Most children have a cherished dream -a small house, shed or den which is especially for them to play in. The world of make-believe is one to foster and this little house is ideal for tea parties, teddy bears’ picnics, or, stretching the imagination, a place of safety for those three little pigs who were always having trouble with the big bad wolf.
The house is built completely from stock size Nordic redwood. (I bought sawn timber and planed it up and saved a great deal of money that way.) The roof is made from corrugated ‘plastic’ sheeting which overlaps at the ridge and prevents the rain getting in. The design is easily adapted if you want a larger house and you can add clear plastic to the sides if you wish.
I have deliberately avoided a door. Doors need hinges and with this particular size of timber a door could give little fingers a very nasty pinch. Plywood doors are not so dangerous as they are much lighter, should you be commissioned to fit a door by the ‘owner-to-be’.
The finished project always looks far more difficult than it is so let’s make a start by ‘breaking it down’. The house consists of two pentagonal (five-sided) frames and these are held together by lengths of wood. One of the end frames is panelled, the other left open for the entrance. The roof is held to the building by battens that are in turn fitted to the end frames.
The most important tool in this job will be a sliding bevel gauge. If you don’t have one, then get one you must, as it’s vital for marking out and checking angles.
1. To make your first end frame, set the angle on the bevel gauge and mark off the required angles on the ends of the two side spars. Place the side spars and the top two spars in their correct positions on the workbench. Re-set the bevel gauge and mark off the required angles on the top spars. Place the bottom spar across and use a clamp to hold everything in place. When you are sure you have marked all the angles correctly, dismantle the frame and cut away the waste wood.
2. Screw the side spars on to the bottom spar and the top spars on to the side spars from the inside face of the frame. Where the top spars meet in the middle, screw a small shaped end plate of timber to hold them rigid.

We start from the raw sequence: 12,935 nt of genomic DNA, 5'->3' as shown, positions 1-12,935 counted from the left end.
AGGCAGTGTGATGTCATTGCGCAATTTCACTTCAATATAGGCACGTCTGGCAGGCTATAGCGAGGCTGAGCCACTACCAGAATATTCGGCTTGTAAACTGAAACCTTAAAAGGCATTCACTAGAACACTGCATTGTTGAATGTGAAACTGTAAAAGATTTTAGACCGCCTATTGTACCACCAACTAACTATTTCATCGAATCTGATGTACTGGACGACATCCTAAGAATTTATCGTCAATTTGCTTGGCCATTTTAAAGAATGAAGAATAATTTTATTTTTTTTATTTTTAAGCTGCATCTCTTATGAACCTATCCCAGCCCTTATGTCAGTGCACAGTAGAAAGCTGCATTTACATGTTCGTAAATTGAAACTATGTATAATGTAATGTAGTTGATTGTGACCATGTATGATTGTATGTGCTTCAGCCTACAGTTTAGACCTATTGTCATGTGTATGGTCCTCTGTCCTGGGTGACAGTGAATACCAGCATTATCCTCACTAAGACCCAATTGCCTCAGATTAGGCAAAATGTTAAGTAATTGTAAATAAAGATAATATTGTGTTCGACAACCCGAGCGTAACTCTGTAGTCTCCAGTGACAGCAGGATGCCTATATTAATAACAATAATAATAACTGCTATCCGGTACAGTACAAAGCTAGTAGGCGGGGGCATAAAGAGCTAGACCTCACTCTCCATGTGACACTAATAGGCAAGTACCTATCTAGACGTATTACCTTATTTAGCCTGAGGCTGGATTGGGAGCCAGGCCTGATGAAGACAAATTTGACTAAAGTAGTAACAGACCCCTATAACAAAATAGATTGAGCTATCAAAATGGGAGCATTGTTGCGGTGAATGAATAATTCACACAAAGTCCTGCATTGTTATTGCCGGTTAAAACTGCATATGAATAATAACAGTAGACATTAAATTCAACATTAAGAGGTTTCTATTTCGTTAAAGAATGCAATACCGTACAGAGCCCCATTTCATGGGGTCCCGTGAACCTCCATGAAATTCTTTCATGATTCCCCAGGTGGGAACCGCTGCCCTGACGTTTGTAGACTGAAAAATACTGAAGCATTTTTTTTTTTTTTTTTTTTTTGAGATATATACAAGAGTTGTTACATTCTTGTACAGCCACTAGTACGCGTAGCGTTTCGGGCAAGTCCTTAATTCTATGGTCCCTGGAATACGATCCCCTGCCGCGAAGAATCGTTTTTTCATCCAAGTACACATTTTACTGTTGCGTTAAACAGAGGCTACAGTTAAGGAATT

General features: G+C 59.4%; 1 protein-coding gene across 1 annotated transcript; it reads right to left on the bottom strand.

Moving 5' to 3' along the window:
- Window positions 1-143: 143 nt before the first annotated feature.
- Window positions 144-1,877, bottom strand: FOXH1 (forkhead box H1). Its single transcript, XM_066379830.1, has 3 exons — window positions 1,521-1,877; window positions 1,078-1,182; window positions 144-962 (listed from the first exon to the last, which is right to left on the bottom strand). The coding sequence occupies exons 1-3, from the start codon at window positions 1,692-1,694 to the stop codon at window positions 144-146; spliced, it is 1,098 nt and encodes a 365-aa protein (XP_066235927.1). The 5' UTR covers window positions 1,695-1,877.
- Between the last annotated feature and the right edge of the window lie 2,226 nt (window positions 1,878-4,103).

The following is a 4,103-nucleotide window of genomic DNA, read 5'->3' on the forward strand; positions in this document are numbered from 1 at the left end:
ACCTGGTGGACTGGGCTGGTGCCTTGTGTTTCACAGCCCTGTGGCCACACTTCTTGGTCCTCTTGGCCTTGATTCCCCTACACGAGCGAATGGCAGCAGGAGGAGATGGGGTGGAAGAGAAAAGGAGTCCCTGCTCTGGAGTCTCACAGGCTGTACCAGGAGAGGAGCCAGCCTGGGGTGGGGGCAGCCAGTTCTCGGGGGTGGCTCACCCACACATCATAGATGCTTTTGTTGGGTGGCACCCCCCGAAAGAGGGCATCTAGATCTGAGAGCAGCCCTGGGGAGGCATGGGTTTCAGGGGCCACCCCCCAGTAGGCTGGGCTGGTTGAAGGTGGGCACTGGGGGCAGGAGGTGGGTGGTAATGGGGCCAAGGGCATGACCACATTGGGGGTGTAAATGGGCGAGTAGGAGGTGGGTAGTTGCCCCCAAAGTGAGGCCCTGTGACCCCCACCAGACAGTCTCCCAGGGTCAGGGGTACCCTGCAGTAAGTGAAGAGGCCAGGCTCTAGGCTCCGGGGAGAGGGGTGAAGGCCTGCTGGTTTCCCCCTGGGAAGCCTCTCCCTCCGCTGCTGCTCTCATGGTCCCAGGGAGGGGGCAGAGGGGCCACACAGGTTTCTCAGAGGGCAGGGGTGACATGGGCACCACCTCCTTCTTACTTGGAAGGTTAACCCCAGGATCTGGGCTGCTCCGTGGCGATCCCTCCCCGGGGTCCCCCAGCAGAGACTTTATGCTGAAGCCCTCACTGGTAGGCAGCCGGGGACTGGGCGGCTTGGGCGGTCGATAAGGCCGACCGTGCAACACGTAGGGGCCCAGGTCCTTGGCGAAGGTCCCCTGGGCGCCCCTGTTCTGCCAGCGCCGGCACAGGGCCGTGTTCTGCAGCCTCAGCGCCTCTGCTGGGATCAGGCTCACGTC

3. Now make the other end frame in the same way. You’ll find you will do this in half the time it took you to make the first one since you will have learnt so much!
4. Tape or clamp the completed end frames together and mark the notches for the top spars that will support the roof. Separate the frames and cut out the notches.
5. Cut out the eight horizontal battens needed (four for each side) that hold the end frames together. Three of these fit flat against the sides of the end frames, while the fourth fits across the ends of the bottom spars. Screw them in position by driving screws into the edges of the end frames. An assistant to support the frames as you screw would be a bonus.
6. Now cut out and screw in position the four vertical battens (two for each side) that give extra stability to the horizontal spars.
7. To complete the entrance end frame cut out two horizontal and two vertical battens of timber. Set your sliding bevel gauge to the angle of the side walls. Mark off this angle on one end of each horizontal batten. Cut away the waste wood. Screw a horizontal and a vertical batten together at right angles and mark a curve on the wood across the corner. Cut away the corner and smooth off with a spokeshave and glasspaper. Repeat with the other two battens.
Glue and screw these ‘entrance rails’ on to the outside face of one of the end frames
8. The panelled end looks very homely and is very satisfying to build. By using tongue and groove boards it is simple to fit the pieces together once they are cut.